There is little less trouble in governing a family than a whole kingdom.

– Montaigne

Stephen and Paula, very caring and involved parents, brought their five-year-old son, Charlie, in for help with his behavior
problems. Charlie had been kicked out of preschool and private kindergarten programs because of defiant and aggressive
behavior. Now his parents were desperate because their “little angel” had bitten the teacher’s aide.

Charlie was about as cute as they come, but pranced around the office with the same “air” that had been described at school. At our first session, his mother handled his breaking of crayons and hanging out the window by saying in a sweet and tentative voice, “Now Charlie, please don’t do that, OK?” Stephen said absolutely nothing until his son’s behavior began careening out of control, at which point he barked orders, frightening everybody. Paula would then criticize him for being too harsh on their little boy.

During the course of family therapy, Stephen and Paula began to understand how experiences with their own parents had left scars that made it difficult to set limits with their son. Stephen became aware of harsh treatment by his parents, and in a moving session expressed a lot of anger at his dad for beating him. His fear of this pent-up anger spilling out on Charlie had rendered him incapable of being firm.

Paula, on the other hand, realized that she was copying her parents’ lackadaisical style by giving Charlie too much freedom. The youngest of seven children, she had been all but ignored by her parents, who worked long hours and had little time for the children. Her care had been entrusted to her older brothers and sisters who had neither the skills nor desire to discipline her. In therapy, Paula grieved about the lack of parenting she received and her unfulfilled desire for nurturing. Little by little, she became better able to set appropriate limits for Charlie.

Stephen and Paula are not alone. Countless parents are grappling with a child or adolescent who is “acting out” or
exhibiting other problematic behavior, which is often simply a cry for a more balanced form of discipline. For Stephen and
Paula, the solution was two-tiered. They needed to provide consistent limits and they needed to learn to work together as a team. These are two essential goals set by parents who are intent on happy, healthy family making.

Family researchers have known for years that healthy families create environments that balance large doses of love and warmth with sufficient firmness and structure. Kids thrive in these settings. Without love and warmth they tend to feel abandoned and resentful, and without firmness and structure they will often become anxious and/or have behavior problems. Record numbers of teenagers in the United States are committing more iolent crimes at younger ages, using drugs, dropping out of school, and having little or no hope for their future. Most of these youngsters spent their youth in home settings that were either too soft or too strict, and are searching for the acceptance they never received or the boundaries that they were crying out for.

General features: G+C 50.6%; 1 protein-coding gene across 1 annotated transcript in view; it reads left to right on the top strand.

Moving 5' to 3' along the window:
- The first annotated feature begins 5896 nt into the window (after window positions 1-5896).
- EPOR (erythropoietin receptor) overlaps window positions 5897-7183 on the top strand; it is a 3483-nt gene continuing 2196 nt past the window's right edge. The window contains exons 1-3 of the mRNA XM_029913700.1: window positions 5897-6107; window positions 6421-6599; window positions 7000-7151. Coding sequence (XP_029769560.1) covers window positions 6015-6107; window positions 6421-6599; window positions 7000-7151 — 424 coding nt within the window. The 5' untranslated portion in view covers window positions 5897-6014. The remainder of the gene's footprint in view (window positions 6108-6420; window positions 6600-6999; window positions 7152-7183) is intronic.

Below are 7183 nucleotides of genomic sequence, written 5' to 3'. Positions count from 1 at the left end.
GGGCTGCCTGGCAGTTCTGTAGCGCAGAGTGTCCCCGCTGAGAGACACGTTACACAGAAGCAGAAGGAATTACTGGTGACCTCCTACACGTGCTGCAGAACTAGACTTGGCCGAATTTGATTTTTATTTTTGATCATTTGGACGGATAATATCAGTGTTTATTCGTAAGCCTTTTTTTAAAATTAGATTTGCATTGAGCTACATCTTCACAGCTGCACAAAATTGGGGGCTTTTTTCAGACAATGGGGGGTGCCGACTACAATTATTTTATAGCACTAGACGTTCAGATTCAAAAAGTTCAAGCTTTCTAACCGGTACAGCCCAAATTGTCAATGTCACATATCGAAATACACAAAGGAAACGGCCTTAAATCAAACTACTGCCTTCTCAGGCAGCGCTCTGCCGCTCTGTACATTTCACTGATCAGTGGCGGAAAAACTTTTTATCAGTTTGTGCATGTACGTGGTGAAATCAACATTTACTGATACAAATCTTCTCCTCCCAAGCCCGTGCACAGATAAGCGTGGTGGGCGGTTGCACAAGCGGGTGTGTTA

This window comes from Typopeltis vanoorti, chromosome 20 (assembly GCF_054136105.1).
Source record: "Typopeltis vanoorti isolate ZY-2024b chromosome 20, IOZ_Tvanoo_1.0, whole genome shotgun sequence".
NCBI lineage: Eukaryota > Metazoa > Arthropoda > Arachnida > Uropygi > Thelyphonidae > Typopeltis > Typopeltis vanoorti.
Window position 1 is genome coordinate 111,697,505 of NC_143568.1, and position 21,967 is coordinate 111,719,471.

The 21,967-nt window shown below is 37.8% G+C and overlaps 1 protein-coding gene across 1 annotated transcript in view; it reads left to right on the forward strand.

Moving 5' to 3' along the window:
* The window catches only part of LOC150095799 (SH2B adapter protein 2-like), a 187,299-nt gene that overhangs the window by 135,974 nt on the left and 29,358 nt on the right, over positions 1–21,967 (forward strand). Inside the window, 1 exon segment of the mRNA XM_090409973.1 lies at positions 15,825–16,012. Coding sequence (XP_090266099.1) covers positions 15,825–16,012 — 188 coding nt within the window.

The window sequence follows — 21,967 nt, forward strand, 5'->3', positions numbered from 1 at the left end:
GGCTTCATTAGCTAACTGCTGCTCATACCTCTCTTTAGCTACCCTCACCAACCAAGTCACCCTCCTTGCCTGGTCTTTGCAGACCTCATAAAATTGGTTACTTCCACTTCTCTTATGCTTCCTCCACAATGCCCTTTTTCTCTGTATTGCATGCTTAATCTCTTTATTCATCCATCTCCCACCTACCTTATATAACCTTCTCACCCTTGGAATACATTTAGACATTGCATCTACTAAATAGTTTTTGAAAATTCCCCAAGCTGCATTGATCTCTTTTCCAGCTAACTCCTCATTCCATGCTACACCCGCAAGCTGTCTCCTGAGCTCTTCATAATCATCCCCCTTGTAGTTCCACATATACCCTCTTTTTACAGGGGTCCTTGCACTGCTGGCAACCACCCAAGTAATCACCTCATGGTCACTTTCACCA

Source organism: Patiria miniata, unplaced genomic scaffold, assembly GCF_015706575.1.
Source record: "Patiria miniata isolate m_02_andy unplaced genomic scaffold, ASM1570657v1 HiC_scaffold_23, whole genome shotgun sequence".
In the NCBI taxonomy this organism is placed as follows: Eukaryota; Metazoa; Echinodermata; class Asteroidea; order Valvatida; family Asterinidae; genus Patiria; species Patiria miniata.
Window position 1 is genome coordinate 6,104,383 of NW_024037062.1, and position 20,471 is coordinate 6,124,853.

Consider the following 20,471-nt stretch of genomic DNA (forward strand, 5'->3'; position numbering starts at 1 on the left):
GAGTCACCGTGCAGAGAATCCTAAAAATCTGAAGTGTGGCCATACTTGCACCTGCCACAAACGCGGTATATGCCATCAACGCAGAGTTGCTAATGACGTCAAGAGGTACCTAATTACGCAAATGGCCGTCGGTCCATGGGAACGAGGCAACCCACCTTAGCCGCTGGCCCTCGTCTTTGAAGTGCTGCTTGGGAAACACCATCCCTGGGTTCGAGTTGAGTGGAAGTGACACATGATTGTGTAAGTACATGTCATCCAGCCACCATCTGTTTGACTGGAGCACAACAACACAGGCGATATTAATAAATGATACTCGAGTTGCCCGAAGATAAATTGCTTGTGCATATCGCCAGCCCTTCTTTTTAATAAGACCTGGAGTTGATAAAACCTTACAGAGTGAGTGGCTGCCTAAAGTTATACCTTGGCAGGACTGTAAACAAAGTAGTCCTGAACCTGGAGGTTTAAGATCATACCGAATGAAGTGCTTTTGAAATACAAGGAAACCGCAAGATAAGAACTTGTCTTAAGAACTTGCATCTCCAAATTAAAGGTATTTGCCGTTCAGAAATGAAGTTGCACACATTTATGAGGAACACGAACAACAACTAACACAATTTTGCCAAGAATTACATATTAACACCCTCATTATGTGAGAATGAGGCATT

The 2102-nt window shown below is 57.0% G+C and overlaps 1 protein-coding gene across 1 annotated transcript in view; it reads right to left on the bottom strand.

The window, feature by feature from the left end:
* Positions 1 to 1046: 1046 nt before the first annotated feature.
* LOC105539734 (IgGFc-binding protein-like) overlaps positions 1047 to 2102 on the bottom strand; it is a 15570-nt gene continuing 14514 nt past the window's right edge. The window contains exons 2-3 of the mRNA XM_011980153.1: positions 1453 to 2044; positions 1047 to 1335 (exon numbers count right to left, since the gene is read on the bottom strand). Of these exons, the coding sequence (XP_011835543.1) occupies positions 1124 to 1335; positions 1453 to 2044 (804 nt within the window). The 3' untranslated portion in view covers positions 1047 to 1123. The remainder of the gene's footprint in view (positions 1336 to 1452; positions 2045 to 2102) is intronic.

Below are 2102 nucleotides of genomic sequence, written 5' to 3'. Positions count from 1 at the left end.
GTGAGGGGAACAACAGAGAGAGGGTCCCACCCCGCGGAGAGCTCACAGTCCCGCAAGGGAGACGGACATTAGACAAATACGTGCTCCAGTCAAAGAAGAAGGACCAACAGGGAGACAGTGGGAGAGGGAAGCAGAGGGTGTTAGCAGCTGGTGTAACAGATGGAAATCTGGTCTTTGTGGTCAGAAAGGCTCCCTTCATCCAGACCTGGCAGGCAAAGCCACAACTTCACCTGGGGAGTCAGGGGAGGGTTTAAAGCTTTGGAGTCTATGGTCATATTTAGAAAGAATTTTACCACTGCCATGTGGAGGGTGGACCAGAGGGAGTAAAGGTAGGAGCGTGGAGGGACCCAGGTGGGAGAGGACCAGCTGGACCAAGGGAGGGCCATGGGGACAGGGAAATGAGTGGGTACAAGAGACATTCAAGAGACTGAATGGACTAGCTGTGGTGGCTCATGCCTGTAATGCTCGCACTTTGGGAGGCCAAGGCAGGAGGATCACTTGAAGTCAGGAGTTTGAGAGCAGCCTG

Politicians and pundits ask for a return to “family values,” a phrase repeated by conservatives and liberals alike, but never
really address what this means in everyday terms. From a practical standpoint, they are talking about the need for
responsibility and respect in our youth. In healthy families, when a parent makes a request, their child or teenager will
comply. It’s not always with an instant response or cheery smiles as in TV’s Leave It to Beaver. No child can be expected
to do exactly what mom or dad says the very first time every time they say something. Children are still children, and it is
part of their nature to stretch limits, test, and experiment with the world around them. However, parents who are loving, and in charge know that they can enforce their requests, and when they “really mean it”, their child will comply.

Families That Are Too Soft

How times have changed; a century ago minding one’ s children didn’t mean obeying them.


Over the past fifty years families of all socioeconomic and ethnic backgrounds have become significantly more soft or
permissive than in the past. In part, this shift is seen as a reaction to the overly stern or authoritarian parenting today’s
adults received, as is reflected in the often-uttered statement “I’ll never treat my kids the way I was brought up!”

Other researchers link today’s increased permissiveness to current economic stresses. Each year, more and more parents are working outside the home, allowing them less time to spend with their kids. The guilt stemming from this shortage of family time, and from divorce as well, often prompts parents to be more lenient – an understandable but unhelpful means of compensating. Although being together as a family is important, the quantity of time devoted to it is not nearly as crucial as the quality of our interactions and the methods of discipline we use. In most families where kids are misbehaving, the hierarchy is upside down: the kids wielding more power than their parents.